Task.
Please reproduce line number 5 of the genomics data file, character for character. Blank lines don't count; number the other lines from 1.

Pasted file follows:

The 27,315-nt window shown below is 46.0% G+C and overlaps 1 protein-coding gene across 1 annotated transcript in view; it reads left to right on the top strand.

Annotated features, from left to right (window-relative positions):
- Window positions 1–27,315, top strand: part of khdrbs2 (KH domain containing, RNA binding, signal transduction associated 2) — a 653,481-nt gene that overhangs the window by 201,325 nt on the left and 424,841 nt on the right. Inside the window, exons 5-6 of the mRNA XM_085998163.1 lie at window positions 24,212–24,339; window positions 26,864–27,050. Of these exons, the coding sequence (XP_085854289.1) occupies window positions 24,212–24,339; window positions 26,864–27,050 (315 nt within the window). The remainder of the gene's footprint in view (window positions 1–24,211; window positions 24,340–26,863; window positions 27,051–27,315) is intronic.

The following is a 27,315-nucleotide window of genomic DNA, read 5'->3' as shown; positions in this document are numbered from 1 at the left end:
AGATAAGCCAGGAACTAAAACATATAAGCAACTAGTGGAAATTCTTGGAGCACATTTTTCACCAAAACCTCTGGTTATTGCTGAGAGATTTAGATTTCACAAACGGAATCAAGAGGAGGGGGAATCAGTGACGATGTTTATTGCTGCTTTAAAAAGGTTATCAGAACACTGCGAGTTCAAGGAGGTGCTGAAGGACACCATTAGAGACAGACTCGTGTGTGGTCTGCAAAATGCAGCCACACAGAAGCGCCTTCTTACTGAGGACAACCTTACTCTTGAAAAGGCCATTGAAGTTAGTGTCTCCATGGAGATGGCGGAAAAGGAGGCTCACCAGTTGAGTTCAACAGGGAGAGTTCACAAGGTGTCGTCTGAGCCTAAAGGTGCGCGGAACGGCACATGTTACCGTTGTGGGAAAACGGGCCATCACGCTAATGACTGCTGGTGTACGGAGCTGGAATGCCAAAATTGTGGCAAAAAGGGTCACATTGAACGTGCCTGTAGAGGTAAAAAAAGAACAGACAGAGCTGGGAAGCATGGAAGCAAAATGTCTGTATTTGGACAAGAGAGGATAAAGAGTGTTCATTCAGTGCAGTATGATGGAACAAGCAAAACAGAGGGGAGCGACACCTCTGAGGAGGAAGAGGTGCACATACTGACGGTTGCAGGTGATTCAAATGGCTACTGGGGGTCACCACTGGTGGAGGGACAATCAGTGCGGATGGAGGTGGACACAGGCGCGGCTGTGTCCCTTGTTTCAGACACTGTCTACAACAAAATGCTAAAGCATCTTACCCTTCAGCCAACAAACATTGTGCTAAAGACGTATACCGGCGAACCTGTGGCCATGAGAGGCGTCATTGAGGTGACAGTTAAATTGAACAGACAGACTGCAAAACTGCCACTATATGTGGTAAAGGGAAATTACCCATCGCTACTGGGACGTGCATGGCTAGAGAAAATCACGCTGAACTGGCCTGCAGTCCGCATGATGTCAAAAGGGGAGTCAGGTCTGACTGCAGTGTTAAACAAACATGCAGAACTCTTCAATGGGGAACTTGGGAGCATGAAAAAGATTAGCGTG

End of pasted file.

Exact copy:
AGATAAGCCAGGAACTAAAACATATAAGCAACTAGTGGAAATTCTTGGAGCACATTTTTCACCAAAACCTCTGGTTATTGCTGAGAGATTTAGATTTCACAAACGGAATCAAGAGGAGGGGGAATCAGTGACGATGTTTATTGCTGCTTTAAAAAGGTTATCAGAACACTGCGAGTTCAAGGAGGTGCTGAAGGACACCATTAGAGACAGACTCGTGTGTGGTCTGCAAAATGCAGCCACACAGAAGCGCCTTCTTACTGAGGACAACCTTACTCTTGAAAAGGCCATTGAAGTTAGTGTCTCCATGGAGATGGCGGAAAAGGAGGCTCACCAGTTGAGTTCAACAGGGAGAGTTCACAAGGTGTCGTCTGAGCCTAAAGGTGCGCGGAACGGCACATGTTACCGTTGTGGGAAAACGGGCCATCACGCTAATGACTGCTGGTGTACGGAGCTGGAATGCCAAAATTGTGGCAAAAAGGGTCACATTGAACGTGCCTGTAGAGGTAAAAAAAGAACAGACAGAGCTGGGAAGCATGGAAGCAAAATGTCTGTATTTGGACAAGAGAGGATAAAGAGTGTTCATTCAGTGCAGTATGATGGAACAAGCAAAACAGAGGGGAGCGACACCTCTGAGGAGGAAGAGGTGCACATACTGACGGTTGCAGGTGATTCAAATGGCTACTGGGGGTCACCACTGGTGGAGGGACAATCAGTGCGGATGGAGGTGGACACAGGCGCGGCTGTGTCCCTTGTTTCAGACACTGTCTACAACAAAATGCTAAAGCATCTTACCCTTCAGCCAACAAACATTGTGCTAAAGACGTATACCGGCGAACCTGTGGCCATGAGAGGCGTCATTGAGGTGACAGTTAAATTGAACAGACAGACTGCAAAACTGCCACTATATGTGGTAAAGGGAAATTACCCATCGCTACTGGGACGTGCATGGCTAGAGAAAATCACGCTGAACTGGCCTGCAGTCCGCATGATGTCAAAAGGGGAGTCAGGTCTGACTGCAGTGTTAAACAAACATGCAGAACTCTTCAATGGGGAACTTGGGAGCATGAAAAAGATTAGCGTG